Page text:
17 Works

Data from: Host-adapted aphid populations differ in their migratory patterns and capacity to colonize crops

Sanford D. Eigenbrode, Thomas S. Davis, Jennifer R. Adams, Lisette P. Waits, David Hawthorne & Damon S. Husebye
Although phytophagous insects can vary genetically in host use and exhibit long-range movements, the combined implications of these phenomena for pest management have received limited attention. To address this, we surveyed the genetic diversity of pea aphid Acyrthosiphon pisum using twelve microsatellite loci and assessed host association patterns and annual movement from a putative source region (Columbia River Basin) to the Palouse region of northern Idaho and western Washington, where the aphid is a pest...

Data from: Describing a developing hybrid zone between red wolves and coyotes in eastern North Carolina, USA

Justin H. Bohling, Justin Dellinger, Justin N. McVey, David T. Cobb, Christopher E. Moorman, Lisette P. Waits & Justin M. McVey
When hybridizing species come into contact, understanding the processes that regulate their interactions can help predict the future outcome of the system. This is especially relevant in conservation situations where human activities can influence hybridization dynamics. We investigated a developing hybrid zone between red wolves and coyotes in North Carolina, USA to elucidate patterns of hybridization in a system heavily managed for preservation of the red wolf genome. Using noninvasive genetic sampling of scat, we...

Data from: Climatic thresholds shape northern high-latitude fire regimes and imply vulnerability to future climate change

Adam M. Young, Philip E. Higuera, Paul A. Duffy & Feng Sheng Hu
Boreal forests and arctic tundra cover 33% of global land area and store an estimated 50% of total soil carbon. Because wildfire is a key driver of terrestrial carbon cycling, increasing fire activity in these ecosystems would likely have global implications. To anticipate potential spatiotemporal variability in fire-regime shifts, we modeled the spatially explicit 30-yr probability of fire occurrence as a function of climate and landscape features (i.e. vegetation and topography) across Alaska. Boosted regression...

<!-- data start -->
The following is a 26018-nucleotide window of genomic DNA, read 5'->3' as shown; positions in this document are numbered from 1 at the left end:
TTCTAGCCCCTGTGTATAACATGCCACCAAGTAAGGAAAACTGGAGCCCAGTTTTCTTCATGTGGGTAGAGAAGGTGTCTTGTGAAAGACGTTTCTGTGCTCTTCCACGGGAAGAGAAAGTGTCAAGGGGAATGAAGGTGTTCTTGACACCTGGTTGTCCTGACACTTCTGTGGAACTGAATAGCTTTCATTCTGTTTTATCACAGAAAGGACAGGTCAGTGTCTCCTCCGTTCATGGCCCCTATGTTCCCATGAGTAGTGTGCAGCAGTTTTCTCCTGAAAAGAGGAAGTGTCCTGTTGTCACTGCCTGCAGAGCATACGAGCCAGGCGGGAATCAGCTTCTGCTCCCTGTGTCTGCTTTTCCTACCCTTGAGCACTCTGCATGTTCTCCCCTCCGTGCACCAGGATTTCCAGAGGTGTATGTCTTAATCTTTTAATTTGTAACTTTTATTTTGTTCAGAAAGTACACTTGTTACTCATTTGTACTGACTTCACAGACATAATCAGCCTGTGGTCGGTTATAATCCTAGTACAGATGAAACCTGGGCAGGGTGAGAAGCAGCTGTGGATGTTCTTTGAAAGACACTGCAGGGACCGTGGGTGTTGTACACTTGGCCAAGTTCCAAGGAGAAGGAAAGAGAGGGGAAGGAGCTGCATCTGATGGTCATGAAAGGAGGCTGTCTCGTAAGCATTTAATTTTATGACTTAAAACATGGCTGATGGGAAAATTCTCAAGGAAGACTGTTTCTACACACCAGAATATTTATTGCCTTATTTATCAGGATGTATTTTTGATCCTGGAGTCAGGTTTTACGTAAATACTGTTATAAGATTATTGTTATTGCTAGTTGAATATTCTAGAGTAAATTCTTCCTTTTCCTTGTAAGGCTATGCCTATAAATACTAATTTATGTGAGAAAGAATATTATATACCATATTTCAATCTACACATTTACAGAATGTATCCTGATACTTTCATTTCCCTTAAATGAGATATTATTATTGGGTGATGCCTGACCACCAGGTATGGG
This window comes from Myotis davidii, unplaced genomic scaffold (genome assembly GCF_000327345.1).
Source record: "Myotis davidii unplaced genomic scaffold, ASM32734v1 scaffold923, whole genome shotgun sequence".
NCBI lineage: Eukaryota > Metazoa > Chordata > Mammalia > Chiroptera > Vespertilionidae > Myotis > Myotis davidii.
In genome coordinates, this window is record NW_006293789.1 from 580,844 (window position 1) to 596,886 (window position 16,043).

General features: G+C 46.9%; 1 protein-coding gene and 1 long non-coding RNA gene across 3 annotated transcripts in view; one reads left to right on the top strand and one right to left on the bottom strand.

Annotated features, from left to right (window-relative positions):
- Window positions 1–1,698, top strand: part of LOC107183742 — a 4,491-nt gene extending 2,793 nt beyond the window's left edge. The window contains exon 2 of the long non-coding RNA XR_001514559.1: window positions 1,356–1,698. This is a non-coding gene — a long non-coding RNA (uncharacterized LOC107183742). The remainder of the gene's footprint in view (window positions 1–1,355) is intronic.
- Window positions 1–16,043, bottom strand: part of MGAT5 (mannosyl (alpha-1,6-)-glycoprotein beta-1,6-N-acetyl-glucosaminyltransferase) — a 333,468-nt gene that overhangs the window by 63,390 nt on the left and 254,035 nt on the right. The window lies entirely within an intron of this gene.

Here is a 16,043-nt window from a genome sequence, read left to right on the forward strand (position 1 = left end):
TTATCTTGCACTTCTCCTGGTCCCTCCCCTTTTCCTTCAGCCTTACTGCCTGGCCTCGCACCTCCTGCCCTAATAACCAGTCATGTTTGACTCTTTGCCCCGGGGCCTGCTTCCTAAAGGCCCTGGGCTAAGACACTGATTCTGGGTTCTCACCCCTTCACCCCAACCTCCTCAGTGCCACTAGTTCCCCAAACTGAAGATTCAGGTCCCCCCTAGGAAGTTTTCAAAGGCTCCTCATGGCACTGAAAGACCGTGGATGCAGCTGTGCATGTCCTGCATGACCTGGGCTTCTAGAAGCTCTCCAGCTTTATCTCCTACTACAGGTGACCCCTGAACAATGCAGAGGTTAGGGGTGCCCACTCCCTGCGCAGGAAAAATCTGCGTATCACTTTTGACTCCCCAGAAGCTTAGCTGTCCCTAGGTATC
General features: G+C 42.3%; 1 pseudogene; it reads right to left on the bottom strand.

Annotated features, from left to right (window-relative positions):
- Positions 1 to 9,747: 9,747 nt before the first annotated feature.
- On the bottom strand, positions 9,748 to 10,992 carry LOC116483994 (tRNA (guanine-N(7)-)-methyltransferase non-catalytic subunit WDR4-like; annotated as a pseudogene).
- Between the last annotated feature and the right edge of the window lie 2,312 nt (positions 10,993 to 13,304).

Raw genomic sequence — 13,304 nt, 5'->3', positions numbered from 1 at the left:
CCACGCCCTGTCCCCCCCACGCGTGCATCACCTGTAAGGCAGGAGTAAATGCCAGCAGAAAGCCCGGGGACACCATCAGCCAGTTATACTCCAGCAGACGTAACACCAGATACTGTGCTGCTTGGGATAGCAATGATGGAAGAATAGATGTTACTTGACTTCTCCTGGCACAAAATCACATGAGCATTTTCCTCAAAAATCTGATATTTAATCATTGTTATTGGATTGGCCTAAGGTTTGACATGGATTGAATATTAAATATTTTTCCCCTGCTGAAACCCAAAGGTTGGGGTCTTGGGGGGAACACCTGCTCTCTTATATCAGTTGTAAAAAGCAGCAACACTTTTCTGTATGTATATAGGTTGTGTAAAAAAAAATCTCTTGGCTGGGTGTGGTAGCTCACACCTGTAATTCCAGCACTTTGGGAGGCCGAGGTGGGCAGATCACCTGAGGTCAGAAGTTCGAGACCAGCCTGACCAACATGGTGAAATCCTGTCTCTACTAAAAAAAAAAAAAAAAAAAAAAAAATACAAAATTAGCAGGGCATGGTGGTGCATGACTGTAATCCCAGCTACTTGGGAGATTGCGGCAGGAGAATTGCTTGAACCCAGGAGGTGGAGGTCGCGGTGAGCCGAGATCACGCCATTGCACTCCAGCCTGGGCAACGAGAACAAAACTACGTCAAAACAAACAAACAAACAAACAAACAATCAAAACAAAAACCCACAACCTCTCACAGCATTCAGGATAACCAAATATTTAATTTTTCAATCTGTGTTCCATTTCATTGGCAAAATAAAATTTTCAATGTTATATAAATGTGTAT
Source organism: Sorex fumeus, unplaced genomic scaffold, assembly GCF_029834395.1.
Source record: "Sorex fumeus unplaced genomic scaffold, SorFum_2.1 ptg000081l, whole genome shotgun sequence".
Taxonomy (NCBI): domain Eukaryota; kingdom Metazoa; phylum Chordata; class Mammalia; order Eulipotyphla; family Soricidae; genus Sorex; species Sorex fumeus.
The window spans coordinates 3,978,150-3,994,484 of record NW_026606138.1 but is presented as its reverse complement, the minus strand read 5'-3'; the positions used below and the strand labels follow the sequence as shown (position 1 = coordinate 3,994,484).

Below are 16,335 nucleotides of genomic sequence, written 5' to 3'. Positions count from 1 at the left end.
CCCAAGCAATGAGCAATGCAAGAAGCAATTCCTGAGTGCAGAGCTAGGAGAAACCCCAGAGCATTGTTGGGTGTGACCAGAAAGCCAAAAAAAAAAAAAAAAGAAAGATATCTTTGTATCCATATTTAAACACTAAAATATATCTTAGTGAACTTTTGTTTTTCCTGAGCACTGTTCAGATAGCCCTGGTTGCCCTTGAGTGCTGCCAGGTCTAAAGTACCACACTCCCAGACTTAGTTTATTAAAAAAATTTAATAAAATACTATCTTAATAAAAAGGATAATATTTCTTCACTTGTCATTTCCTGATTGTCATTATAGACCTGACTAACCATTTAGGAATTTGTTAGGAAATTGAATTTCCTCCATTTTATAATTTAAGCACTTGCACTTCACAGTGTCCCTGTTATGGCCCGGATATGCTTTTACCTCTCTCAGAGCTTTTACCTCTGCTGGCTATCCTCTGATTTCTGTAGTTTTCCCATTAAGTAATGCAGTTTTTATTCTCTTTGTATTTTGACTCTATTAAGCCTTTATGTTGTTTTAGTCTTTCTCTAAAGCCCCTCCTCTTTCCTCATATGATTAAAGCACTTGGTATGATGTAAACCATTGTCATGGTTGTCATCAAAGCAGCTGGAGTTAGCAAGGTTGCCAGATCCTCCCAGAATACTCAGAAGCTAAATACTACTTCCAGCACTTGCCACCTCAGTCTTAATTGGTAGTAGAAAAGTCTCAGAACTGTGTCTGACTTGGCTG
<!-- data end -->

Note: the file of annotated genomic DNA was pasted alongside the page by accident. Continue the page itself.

Data from: Mixed population genomics support for the central marginal hypothesis across the invasive range of the cane toad (Rhinella marina) in Australia

Daryl R. Trumbo, Brendan Epstein, Paul A. Hohenlohe, Ross A. Alford, Lin Schwarzkopf & Andrew Storfer
Understanding factors that cause species' geographic range limits is a major focus in ecology and evolution. The central marginal hypothesis (CMH) predicts that species cannot adapt to conditions beyond current geographic range edges because genetic diversity decreases from core to edge due to smaller, more isolated edge populations. We employed a population genomics framework using 24 235–33 112 SNP loci to test major predictions of the CMH in the ongoing invasion of the cane toad...

Data from: Adaptive divergence despite strong genetic drift: genomic analysis of the evolutionary mechanisms causing genetic differentiation in the island fox (Urocyon littoralis)

W. Chris Funk, Robert E. Lovich, Paul A. Hohenlohe, Courtney A. Hofman, Scott A. Morrison, T. Scott Sillett, Cameron K. Ghalambor, Jesús E. Maldonado, Torben C. Rick, Mitch D. Day, Nicholas R. Polato, Sarah W. Fizpatrick, Timothy J. Coonan, Kevin R. Crooks, Adam Dillon, David K. Garcelon, Julie L. King, Christina L. Boser, Nicholas Gould, William F. Andelt & Sarah W. Fitzpatrick
The evolutionary mechanisms generating the tremendous biodiversity of islands have long fascinated evolutionary biologists. Genetic drift and divergent selection are predicted to be strong on islands and both could drive population divergence and speciation. Alternatively, strong genetic drift may preclude adaptation. We conducted a genomic analysis to test the roles of genetic drift and divergent selection in causing genetic differentiation among populations of the island fox (Urocyon littoralis). This species consists of six subspecies, each...

Data from: Rapid evolutionary response to a transmissible cancer in Tasmanian devils

Brendan Epstein, Menna Jones, Rodrigo Hamede, Sarah Hendricks, Hamish McCallum, Elizabeth P. Murchison, Barbara Schönfeld, Cody Wiench, Paul Hohenlohe & Andrew Storfer